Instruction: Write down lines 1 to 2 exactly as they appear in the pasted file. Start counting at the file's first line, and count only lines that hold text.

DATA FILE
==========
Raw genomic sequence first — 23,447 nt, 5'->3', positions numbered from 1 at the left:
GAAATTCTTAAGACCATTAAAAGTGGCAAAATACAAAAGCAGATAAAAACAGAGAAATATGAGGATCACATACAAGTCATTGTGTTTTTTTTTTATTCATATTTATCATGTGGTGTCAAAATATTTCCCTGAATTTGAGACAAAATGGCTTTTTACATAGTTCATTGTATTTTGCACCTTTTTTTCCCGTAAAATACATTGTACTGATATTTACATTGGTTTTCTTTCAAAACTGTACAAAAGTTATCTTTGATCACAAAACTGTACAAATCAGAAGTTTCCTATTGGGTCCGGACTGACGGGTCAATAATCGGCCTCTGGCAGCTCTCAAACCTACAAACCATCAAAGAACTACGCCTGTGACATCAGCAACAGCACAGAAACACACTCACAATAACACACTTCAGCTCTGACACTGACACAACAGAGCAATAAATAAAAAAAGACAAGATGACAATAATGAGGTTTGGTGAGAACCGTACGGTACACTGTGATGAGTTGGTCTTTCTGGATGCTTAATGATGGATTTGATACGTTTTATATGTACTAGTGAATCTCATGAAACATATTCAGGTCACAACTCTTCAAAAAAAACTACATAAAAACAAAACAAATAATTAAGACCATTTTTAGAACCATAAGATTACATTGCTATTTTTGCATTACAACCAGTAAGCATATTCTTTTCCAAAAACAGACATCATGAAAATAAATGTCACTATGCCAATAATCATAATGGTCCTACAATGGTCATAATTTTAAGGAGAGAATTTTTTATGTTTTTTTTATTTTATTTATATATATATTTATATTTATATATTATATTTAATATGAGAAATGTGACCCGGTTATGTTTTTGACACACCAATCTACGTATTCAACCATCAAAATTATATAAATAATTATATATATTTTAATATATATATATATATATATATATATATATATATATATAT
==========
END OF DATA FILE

Raw genomic sequence first — 23,447 nt, 5'->3', positions numbered from 1 at the left:
GAAATTCTTAAGACCATTAAAAGTGGCAAAATACAAAAGCAGATAAAAACAGAGAAATATGAGGATCACATACAAGTCATTGTGTTTTTTTTTTATTCATATTTATCATGTGGTGTCAAAATATTTCCCTGAATTTGAGACAAAATGGCTTTTTACATAGTTCATTGTATTTTGCACCTTTTTTTCCCGTAAAATACATTGTACTGATATTTACATTGGTTTTCTTTCAAAACTGTACAAAAGTTATCTTTGATCACAAAACTGTACAAATCAGAAGTTTCCTATTGGGTCCGGACTGACGGGTCAATAATCGGCCTCTGGCAGCTCTCAAACCTACAAACCATCAAAGAACTACGCCTGTGACATCAGCAACAGCACAGAAACACACTCACAATAACACACTTCAGCTCTGACACTGACACAACAGAGCAATAAATAAAAAAAGACAAGATGACAATAATGAGGTTTGGTGAGAACCGTACGGTACACTGTGATGAGTTGGTCTTTCTGGATGCTTAATGATGGATTTGATACGTTTTATATGTACTAGTGAATCTCATGAAACATATTCAGGTCACAACTCTTCAAAAAAAACTACATAAAAACAAAACAAATAATTAAGACCATTTTTAGAACCATAAGATTACATTGCTATTTTTGCATTACAACCAGTAAGCATATTCTTTTCCAAAAACAGACATCATGAAAATAAATGTCACTATGCCAATAATCATAATGGTCCTACAATGGTCATAATTTTAAGGAGAGAATTTTTTATGTTTTTTTTATTTTATTTATATATATATTTATATTTATATATTATATTTAATATGAGAAATGTGACCCGGTTATGTTTTTGACACACCAATCTACGTATTCAACCATCAAAATTATATAAATAATTATATATATTTTAATATATATATATATATATATATATATATATATATATATAT